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Jason Begin v. Laura Drouin
Case Number: 17-1451
Court: United States Court of Appeals for the Second Circuit on appeal from the District of Maine (Cumberland County)
Plaintiff's Attorney: Bradford A. Pattershall and Matthew D. Bowe
Defendant's Attorney: Edward R. Benjamin, Jr. and Kasia S. Park
Officer Laura Drouin of the
Augusta, Maine police department shot plaintiff Jason Begin as
Begin was cutting himself with a knife in the waiting area of the
Riverview Psychiatric Center's local office. Begin later sued
Drouin under 42 U.S.C. § 1983, alleging a deprivation of his
constitutional rights. After discovery, Drouin moved for summary
judgment, arguing that she was immune to Begin's damage claims
because a reasonable officer in her position would have thought
that Begin posed an immediate threat to Drouin or to the Riverview
employees who had been meeting with Begin just before he pulled
out his knife. The district court denied her motion, and Drouin
filed this interlocutory appeal. For the following reasons, we
dismiss the appeal to the extent it challenges the district court's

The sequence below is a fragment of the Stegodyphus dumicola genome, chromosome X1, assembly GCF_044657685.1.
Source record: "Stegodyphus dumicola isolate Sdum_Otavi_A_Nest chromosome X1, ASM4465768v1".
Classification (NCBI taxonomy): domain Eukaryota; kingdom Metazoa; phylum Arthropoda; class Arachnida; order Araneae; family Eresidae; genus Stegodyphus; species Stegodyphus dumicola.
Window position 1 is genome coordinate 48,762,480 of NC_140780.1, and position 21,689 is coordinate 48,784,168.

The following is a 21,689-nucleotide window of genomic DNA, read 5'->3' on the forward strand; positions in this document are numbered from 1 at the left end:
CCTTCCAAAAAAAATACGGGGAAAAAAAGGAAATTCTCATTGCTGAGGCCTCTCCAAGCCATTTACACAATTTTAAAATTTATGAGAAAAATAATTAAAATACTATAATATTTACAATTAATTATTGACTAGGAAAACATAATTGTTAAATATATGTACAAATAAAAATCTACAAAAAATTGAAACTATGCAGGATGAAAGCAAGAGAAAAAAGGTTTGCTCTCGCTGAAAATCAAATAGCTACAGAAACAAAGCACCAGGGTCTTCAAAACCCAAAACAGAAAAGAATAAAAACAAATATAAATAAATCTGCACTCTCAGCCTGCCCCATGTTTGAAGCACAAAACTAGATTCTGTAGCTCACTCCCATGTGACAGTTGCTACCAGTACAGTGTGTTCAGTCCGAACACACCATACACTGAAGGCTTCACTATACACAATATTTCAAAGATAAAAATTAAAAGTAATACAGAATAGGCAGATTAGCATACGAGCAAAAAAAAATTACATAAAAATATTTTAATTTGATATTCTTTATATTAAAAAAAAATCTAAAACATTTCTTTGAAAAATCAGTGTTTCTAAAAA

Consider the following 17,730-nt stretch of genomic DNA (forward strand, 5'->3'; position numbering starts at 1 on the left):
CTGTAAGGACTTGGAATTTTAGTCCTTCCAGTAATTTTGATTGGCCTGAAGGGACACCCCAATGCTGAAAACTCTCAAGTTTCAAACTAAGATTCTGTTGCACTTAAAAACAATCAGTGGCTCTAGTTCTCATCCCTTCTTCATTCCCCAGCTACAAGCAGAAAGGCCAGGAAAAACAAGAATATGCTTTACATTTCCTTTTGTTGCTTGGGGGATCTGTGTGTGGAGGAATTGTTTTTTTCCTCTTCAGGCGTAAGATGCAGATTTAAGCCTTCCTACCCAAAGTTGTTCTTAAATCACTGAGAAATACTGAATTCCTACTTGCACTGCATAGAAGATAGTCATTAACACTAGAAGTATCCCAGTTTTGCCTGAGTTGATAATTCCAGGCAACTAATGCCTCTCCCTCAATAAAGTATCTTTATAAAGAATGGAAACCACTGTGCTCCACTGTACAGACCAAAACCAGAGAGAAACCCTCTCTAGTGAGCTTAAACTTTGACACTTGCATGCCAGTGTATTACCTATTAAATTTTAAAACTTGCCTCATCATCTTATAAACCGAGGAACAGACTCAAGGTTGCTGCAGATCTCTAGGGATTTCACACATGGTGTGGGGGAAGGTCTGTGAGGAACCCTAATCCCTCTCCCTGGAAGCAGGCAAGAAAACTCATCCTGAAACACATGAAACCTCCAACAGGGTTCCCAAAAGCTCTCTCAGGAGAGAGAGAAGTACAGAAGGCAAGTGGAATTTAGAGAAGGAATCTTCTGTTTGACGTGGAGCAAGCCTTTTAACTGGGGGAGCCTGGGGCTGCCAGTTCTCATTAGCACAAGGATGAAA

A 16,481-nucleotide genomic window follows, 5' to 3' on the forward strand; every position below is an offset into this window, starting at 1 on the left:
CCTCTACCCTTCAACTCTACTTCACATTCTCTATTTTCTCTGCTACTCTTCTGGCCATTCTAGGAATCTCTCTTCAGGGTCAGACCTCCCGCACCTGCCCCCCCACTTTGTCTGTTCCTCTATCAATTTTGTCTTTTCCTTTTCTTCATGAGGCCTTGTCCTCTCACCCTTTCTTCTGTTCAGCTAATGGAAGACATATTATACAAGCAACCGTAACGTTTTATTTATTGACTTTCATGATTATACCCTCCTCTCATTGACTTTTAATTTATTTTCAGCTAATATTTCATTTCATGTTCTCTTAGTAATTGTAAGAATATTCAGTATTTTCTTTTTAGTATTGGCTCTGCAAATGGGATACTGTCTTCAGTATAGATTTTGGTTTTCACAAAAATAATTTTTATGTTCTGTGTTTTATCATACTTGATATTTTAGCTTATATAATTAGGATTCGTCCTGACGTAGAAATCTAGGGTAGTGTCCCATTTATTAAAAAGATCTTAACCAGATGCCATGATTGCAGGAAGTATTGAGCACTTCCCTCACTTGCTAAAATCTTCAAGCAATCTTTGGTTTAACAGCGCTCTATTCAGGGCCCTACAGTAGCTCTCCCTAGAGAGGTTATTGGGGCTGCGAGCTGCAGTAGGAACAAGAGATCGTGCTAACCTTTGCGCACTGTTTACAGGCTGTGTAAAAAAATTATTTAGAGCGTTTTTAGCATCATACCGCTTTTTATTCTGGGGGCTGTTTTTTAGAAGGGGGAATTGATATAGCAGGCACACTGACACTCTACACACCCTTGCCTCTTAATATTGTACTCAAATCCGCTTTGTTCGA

assessment of the factual record under Fed. R. Civ. P. 56, and we
otherwise affirm the denial of summary judgment.
An order denying a motion for summary judgment, not being
a final judgment, usually provides no occasion for an appeal. See
28 U.S.C. § 1291. An exception applies when such an order rejects
a qualified immunity defense tendered in response to a claim of
official malfeasance in violation of section 1983. In that
instance, the state official may secure interlocutory review of a
district court's conclusion that the official must stand trial.
Mitchell v. Forsyth, 472 U.S. 511, 530 (1985). Such review,
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however, has limits. We cannot consider challenges to the district
court's determination of "which facts a party may, or may not, be
able to prove at trial." Johnson v. Jones, 515 U.S. 304, 313
(1995); McKenney v. Mangino, 873 F.3d 75, 81 (1st Cir. 2017). To
the contrary, we "simply take, as given, the facts that the
district court assumed when it denied summary judgment." Johnson,
515 U.S. at 319. And to the extent the district court fails to
expressly articulate a relevant finding of fact, we review the
record "to determine what facts the district court, in the light
most favorable to the nonmoving party, likely assumed." Id.
We therefore begin consideration of this appeal by